Equine Emotions in “War Horse”

The plot of the new movie War Horse is driven by the deep, powerful bond between a boy named Albert and his horse, Joey, who both end up serving in World War I. Watching it made us wonder: What do we really know about horses’ emotions? To learn more, NGM intern Erin Durkin turned to Carissa Wickens, an assistant professor in equine science at the University of Delaware.

In the movie, Albert and Joey are separated during the war. When they meet again, Joey shows that he recognizes his former owner by responding to his call. Could a horse truly remember a human after several years of separation?

Scientists are trying to gain a better understanding of the human-horse relationship, and this 2009 study provides some evidence that adult horses are capable of forming memories of humans. Anecdotes also suggest this; I’ve heard stories about horses reacting quite negatively toward a human with whom they have had a bad experience, even after a long period of separation. However, horses also appear capable of forming positive memories of humans. In March 2010, we acquired two additional horses in our teaching herd through a donation to the university. A few weeks ago, the two horses were reunited with their original owners. A very positive and affectionate interaction took place between the family and their older gelding in particular. This horse definitely seemed to exhibit a strong degree of recognition and familiarity, despite the fact that he had not been in contact with his previous handlers for nearly two years.

Do horses experience fear?

Yes, as a prey animal, horses have a very strong flight response. This flight response had survival value in the wild, but continues to be a significant behavioral attribute of our domestic horses. Horses display both behavioral and physiological responses to fear such as widened eyes (the whites will show), elevated heart rates, and sometimes even explosive behaviors such as bolting.

What about loyalty? Would most horses help humans in war situations if they were not trained to do so?

In some situations, if a rider falls off the horse, the horse will stop for the sake of the human. However, in war there are several stressors added, so it seems likely that a horse’s flight response could overtake the loyalty it feels for a human. Police mounts would be the best present-day model for studying how a horse could be trained to respond to a rider’s needs under extreme circumstances.

When Joey enters the war, he forms a friendship with another male horse. Do horses really bond with each other?

Yes, horses can form pretty strong bonds with other horses. Young, male, feral or free-ranging horses form bachelor bands that roam together and spend time mutually grooming one another. Domestic horses kept in groups also organize themselves according to a social hierarchy and many horses tend to have a preferred herd/pasture mate. By nature, horses are social creatures and do much better when kept with at least one other horse. They can become quite anxious when they are separated from one another.

Do those bonds mean they might experience grief?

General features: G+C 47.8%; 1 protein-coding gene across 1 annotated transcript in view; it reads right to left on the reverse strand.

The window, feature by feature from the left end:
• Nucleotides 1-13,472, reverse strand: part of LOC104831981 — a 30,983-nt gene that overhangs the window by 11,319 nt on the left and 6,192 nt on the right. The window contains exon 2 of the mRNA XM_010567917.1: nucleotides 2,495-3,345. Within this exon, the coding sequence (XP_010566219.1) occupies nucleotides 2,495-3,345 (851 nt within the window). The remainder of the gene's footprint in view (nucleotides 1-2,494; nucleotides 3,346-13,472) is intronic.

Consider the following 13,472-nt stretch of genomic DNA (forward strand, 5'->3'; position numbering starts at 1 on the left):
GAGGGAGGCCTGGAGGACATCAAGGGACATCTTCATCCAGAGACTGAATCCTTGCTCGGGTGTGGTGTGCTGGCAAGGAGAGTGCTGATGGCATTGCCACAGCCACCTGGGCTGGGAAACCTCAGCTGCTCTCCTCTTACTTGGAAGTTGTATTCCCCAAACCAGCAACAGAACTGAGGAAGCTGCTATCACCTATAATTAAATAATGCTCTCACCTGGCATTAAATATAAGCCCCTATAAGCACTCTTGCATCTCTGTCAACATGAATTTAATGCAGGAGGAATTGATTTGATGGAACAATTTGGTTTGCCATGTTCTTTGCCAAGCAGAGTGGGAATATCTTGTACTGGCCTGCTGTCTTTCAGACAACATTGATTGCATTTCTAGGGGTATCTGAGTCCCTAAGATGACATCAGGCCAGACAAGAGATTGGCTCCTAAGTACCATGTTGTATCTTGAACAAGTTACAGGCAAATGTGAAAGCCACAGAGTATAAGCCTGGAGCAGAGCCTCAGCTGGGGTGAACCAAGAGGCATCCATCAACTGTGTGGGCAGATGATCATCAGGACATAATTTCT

We know that horses are fairly intelligent creatures, but the degree to which a horse comprehends loss or death remains unclear. Owners have described mares that have just lost a foal as being distressed and/or depressed, but we are not sure whether the horse’s emotional and psychological state actually mimics that of our own. I think horses are capable of recognizing that a companion is missing and that can be stressful, especially for an animal that by nature has a strong herd instinct.

In one scene, Joey teaches another horse how to wear a harness by putting his head through one and looking at the other horse as if to say: This is how you do it. Is that realistic?

This seems a little far-fetched. In real life, I know owners will use other horses to help younger horses do things like riding in a trailer. They will take a horse that has already ridden in a trailer and have them go inside while the younger horse is watching, but the older horse does not “explain” this. The younger horse simply observes that the older horse is not showing a flight response, thus there is no danger.

Even if we can’t prove that they love us back, it’s pretty clear that humans love horses. What do you think is so special about these animals?

Perhaps a rather broad and simple answer is the horse’s beauty, strength, and spirit. I think our respect and admiration of horses also stems from the long history humans and horses have together. The horse played a key role in warfare, agriculture, sportsmanship, pleasure and recreation—and horses are still a very important part of our culture, perhaps even more so now that we are beginning to see the benefits of horses as therapy animals.

On a more personal level, I have felt a strong attachment to horses since I was a child, and I find it rewarding to achieve their trust. It’s strange little things that I remember about the horses I have bonded with through my life—like the smell of their breath, or the way they exhibit their eagerness to see you (particularly at feeding time). The mare I had when I was younger would often trot up to me from across the field that she shared with several other horses. For me, being in a horse’s presence is a tremendous retreat from stress. And I appreciate the fact that just like us, they seem fully capable of having bad days.